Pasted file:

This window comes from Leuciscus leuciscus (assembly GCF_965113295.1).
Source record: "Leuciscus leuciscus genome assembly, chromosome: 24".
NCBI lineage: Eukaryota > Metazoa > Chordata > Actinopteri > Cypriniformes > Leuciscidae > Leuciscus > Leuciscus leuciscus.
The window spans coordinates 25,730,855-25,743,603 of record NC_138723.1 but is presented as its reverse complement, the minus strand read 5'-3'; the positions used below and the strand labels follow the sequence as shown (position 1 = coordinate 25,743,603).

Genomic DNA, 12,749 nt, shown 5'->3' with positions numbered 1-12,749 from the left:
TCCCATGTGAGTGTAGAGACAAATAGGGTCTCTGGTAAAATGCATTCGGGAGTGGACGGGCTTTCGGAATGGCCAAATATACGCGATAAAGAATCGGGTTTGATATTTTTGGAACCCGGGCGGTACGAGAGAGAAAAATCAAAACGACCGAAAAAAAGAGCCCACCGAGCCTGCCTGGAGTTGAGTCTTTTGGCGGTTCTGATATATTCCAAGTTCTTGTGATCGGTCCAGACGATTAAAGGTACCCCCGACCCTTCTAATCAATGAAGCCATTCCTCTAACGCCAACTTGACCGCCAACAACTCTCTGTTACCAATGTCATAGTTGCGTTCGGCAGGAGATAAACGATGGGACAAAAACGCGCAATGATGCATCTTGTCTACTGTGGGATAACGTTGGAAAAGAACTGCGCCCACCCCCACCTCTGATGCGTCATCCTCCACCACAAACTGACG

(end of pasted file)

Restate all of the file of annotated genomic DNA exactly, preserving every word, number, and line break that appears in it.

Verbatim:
This window comes from Leuciscus leuciscus (assembly GCF_965113295.1).
Source record: "Leuciscus leuciscus genome assembly, chromosome: 24".
NCBI lineage: Eukaryota > Metazoa > Chordata > Actinopteri > Cypriniformes > Leuciscidae > Leuciscus > Leuciscus leuciscus.
The window spans coordinates 25,730,855-25,743,603 of record NC_138723.1 but is presented as its reverse complement, the minus strand read 5'-3'; the positions used below and the strand labels follow the sequence as shown (position 1 = coordinate 25,743,603).

Genomic DNA, 12,749 nt, shown 5'->3' with positions numbered 1-12,749 from the left:
TCCCATGTGAGTGTAGAGACAAATAGGGTCTCTGGTAAAATGCATTCGGGAGTGGACGGGCTTTCGGAATGGCCAAATATACGCGATAAAGAATCGGGTTTGATATTTTTGGAACCCGGGCGGTACGAGAGAGAAAAATCAAAACGACCGAAAAAAAGAGCCCACCGAGCCTGCCTGGAGTTGAGTCTTTTGGCGGTTCTGATATATTCCAAGTTCTTGTGATCGGTCCAGACGATTAAAGGTACCCCCGACCCTTCTAATCAATGAAGCCATTCCTCTAACGCCAACTTGACCGCCAACAACTCTCTGTTACCAATGTCATAGTTGCGTTCGGCAGGAGATAAACGATGGGACAAAAACGCGCAATGATGCATCTTGTCTACTGTGGGATAACGTTGGAAAAGAACTGCGCCCACCCCCACCTCTGATGCGTCATCCTCCACCACAAACTGACG